Puerto Rico Casinos Beg To Reopen

This week, spokespeople from fifteen of Puerto Rico’s casinos called on the island’s government to allow them to reopen. According to these casinos, which included those with connections to international hotel giants like Sheraton, Hyatt, and Marriott, more than 3,000 jobs may be lost forever should mandatory lockdowns continue. COVID-19 related lockdowns have hit Puerto Rico hard, a region whose economy was tenuous at best even before the pandemic.

Two colorful murals on a wall reading CASA GALGUERA in San Juan, Puerto Rico.

Puerto Rico’s tourism industry is typically a mainstay of the region’s economy, and has been devastated by COVID-19. ©sjdents0/Pixabay

A Virtual Call To Puerto Rico’s Government

The demand made by Puerto Rico casino leaders reportedly came during a video conference being held this week, though a signed petition was also issued in conjunction with their verbal statement. Via video chat, representatives from fifteen of Puerto Rico’s casinos implored the island’s government to allow them to reopen.

The tourism industry broadly in Puerto Rico employs some 80,000 people, a reported 3,000 of which are likely to lose their jobs for good due to the ongoing lockdowns. Many employees of casinos were also laid off during the initial lockdown period of March to July, though these people have reportedly not yet received necessary unemployment benefits.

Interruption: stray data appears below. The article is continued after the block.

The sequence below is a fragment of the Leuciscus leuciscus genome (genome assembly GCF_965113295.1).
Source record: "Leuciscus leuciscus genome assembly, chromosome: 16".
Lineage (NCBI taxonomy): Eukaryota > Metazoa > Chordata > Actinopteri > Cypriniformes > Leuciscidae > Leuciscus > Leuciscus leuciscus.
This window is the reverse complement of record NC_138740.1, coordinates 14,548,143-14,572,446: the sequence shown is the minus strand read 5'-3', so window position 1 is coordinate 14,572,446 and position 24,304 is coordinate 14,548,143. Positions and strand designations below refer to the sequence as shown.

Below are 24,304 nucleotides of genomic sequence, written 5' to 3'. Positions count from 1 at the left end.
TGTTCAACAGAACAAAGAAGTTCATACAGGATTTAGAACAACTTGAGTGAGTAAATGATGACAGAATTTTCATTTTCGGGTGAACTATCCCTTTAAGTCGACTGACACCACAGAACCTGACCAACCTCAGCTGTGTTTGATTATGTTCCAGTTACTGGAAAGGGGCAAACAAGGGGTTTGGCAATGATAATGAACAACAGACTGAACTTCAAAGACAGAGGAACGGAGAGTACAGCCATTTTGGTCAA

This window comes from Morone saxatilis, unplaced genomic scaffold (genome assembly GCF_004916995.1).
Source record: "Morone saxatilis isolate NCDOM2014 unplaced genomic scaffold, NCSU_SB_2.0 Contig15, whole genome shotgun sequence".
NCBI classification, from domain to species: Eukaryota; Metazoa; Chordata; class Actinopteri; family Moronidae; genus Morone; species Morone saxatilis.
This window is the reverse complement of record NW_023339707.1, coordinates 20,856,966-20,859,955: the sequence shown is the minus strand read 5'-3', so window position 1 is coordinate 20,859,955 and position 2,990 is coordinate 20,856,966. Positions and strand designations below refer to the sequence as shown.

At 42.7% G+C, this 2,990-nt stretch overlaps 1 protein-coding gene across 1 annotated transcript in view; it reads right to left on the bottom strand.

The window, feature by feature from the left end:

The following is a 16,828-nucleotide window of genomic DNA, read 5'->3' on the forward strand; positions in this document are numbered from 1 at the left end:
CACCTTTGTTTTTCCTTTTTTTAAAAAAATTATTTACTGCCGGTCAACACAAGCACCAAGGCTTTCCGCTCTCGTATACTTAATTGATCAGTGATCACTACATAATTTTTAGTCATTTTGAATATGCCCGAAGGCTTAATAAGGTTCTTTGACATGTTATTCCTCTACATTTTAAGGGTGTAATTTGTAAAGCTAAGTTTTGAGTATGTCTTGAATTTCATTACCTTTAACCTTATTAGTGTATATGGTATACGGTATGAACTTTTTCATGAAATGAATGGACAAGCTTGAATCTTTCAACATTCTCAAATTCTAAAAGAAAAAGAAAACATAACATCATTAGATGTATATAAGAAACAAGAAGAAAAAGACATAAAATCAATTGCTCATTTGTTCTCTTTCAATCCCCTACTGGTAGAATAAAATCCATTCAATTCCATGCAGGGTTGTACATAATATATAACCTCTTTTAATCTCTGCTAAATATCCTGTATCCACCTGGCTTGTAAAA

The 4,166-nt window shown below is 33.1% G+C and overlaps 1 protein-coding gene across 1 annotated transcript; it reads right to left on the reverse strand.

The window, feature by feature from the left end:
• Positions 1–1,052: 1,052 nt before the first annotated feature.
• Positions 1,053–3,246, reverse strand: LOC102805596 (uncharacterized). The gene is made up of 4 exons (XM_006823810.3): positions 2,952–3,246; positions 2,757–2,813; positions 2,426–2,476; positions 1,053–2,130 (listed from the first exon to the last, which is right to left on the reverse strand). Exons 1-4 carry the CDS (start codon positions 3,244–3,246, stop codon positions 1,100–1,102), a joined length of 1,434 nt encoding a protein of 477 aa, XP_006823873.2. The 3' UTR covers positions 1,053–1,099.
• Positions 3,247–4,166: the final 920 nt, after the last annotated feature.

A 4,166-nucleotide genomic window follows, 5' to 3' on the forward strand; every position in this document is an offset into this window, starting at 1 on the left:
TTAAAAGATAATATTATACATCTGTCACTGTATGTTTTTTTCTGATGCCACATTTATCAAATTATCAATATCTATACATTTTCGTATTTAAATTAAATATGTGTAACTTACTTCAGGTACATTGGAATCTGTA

The casino operators who called on Puerto Rico’s government to allow them to reopen cited this fact as evidence that, should another several thousand employees be laid off, it is quite likely that these people would also be unlikely to receive essential support for them and their families to survive.

As the dissidents pointed out, Puerto Rico’s casino industry contributes approximately $150 million annually to crucial federal services, including the region’s General Fund, the University of Puerto Rico, and the Puerto Rico Tourism Co. The casino operators also made sure to underline that they intend to reopen in as safe a way as possible.

To highlight this claim, they pointed to photo and video evidence from other businesses which have reopened and which, in their view, have not implemented the necessary safety precautions. As this joint body argued, these casinos will make a point to reopen as safely as possible in order to salvage remaining business and stay healthy at the same time.

The Casinos in Question

The casinos which joined together to make this request included representatives from MB Muñoz Holdings, Sheraton Puerto Rico, Empresas Santana, Oasis Casino, El Tropical Casino, Casino de la Plaza, Casino Atlántico, San Juan Marriott Resort & Stellaris Casino, Mayagüez Resort & Casino, PRISA Group, International Hospitality Group, and more.

Puerto Rico’s Long Lockdown

The first reported case of coronavirus in Puerto Rico was announced on March 13. By March 15, Puerto Rico’s governor, Wanda Vázquez, declared a regional lockdown of non-essential businesses to take place from the 15th until the 30th of that month. On April 8, Governor Vázquez requested a cessation of flights to Puerto Rico from US COVID-19 hotspots.